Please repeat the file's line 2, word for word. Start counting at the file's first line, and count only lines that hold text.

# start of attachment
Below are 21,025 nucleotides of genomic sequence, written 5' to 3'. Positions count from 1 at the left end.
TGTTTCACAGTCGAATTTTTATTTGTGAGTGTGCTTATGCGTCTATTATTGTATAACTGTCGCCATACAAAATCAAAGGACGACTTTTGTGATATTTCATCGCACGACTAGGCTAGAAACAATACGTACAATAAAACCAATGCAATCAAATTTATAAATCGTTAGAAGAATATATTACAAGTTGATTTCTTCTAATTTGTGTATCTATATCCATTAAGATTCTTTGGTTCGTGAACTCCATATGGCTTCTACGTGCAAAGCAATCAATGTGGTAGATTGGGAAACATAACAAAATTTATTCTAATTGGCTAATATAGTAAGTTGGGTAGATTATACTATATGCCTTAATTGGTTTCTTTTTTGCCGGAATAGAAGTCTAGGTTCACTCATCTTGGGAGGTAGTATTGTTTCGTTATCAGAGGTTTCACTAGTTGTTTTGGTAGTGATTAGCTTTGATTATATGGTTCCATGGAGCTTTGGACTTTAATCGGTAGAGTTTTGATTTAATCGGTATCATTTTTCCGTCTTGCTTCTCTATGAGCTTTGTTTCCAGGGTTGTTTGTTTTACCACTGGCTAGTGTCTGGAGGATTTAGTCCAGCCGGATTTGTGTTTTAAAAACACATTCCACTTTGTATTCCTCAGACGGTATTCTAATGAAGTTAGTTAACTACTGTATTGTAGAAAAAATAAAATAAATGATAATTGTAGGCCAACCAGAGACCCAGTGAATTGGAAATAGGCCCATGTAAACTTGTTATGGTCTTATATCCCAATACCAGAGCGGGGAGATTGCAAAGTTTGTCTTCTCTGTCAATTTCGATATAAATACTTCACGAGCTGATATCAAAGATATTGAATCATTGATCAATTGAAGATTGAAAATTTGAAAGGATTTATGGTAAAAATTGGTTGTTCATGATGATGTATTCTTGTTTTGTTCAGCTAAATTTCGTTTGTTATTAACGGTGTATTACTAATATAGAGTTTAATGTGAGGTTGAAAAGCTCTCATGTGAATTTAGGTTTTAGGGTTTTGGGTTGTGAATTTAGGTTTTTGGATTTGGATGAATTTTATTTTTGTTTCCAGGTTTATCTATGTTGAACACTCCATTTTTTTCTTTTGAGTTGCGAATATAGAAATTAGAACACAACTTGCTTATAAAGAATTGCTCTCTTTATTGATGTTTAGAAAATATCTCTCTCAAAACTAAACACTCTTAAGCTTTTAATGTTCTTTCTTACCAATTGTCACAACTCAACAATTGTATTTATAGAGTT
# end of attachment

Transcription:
TGTTTCACAGTCGAATTTTTATTTGTGAGTGTGCTTATGCGTCTATTATTGTATAACTGTCGCCATACAAAATCAAAGGACGACTTTTGTGATATTTCATCGCACGACTAGGCTAGAAACAATACGTACAATAAAACCAATGCAATCAAATTTATAAATCGTTAGAAGAATATATTACAAGTTGATTTCTTCTAATTTGTGTATCTATATCCATTAAGATTCTTTGGTTCGTGAACTCCATATGGCTTCTACGTGCAAAGCAATCAATGTGGTAGATTGGGAAACATAACAAAATTTATTCTAATTGGCTAATATAGTAAGTTGGGTAGATTATACTATATGCCTTAATTGGTTTCTTTTTTGCCGGAATAGAAGTCTAGGTTCACTCATCTTGGGAGGTAGTATTGTTTCGTTATCAGAGGTTTCACTAGTTGTTTTGGTAGTGATTAGCTTTGATTATATGGTTCCATGGAGCTTTGGACTTTAATCGGTAGAGTTTTGATTTAATCGGTATCATTTTTCCGTCTTGCTTCTCTATGAGCTTTGTTTCCAGGGTTGTTTGTTTTACCACTGGCTAGTGTCTGGAGGATTTAGTCCAGCCGGATTTGTGTTTTAAAAACACATTCCACTTTGTATTCCTCAGACGGTATTCTAATGAAGTTAGTTAACTACTGTATTGTAGAAAAAATAAAATAAATGATAATTGTAGGCCAACCAGAGACCCAGTGAATTGGAAATAGGCCCATGTAAACTTGTTATGGTCTTATATCCCAATACCAGAGCGGGGAGATTGCAAAGTTTGTCTTCTCTGTCAATTTCGATATAAATACTTCACGAGCTGATATCAAAGATATTGAATCATTGATCAATTGAAGATTGAAAATTTGAAAGGATTTATGGTAAAAATTGGTTGTTCATGATGATGTATTCTTGTTTTGTTCAGCTAAATTTCGTTTGTTATTAACGGTGTATTACTAATATAGAGTTTAATGTGAGGTTGAAAAGCTCTCATGTGAATTTAGGTTTTAGGGTTTTGGGTTGTGAATTTAGGTTTTTGGATTTGGATGAATTTTATTTTTGTTTCCAGGTTTATCTATGTTGAACACTCCATTTTTTTCTTTTGAGTTGCGAATATAGAAATTAGAACACAACTTGCTTATAAAGAATTGCTCTCTTTATTGATGTTTAGAAAATATCTCTCTCAAAACTAAACACTCTTAAGCTTTTAATGTTCTTTCTTACCAATTGTCACAACTCAACAATTGTATTTATAGAGTT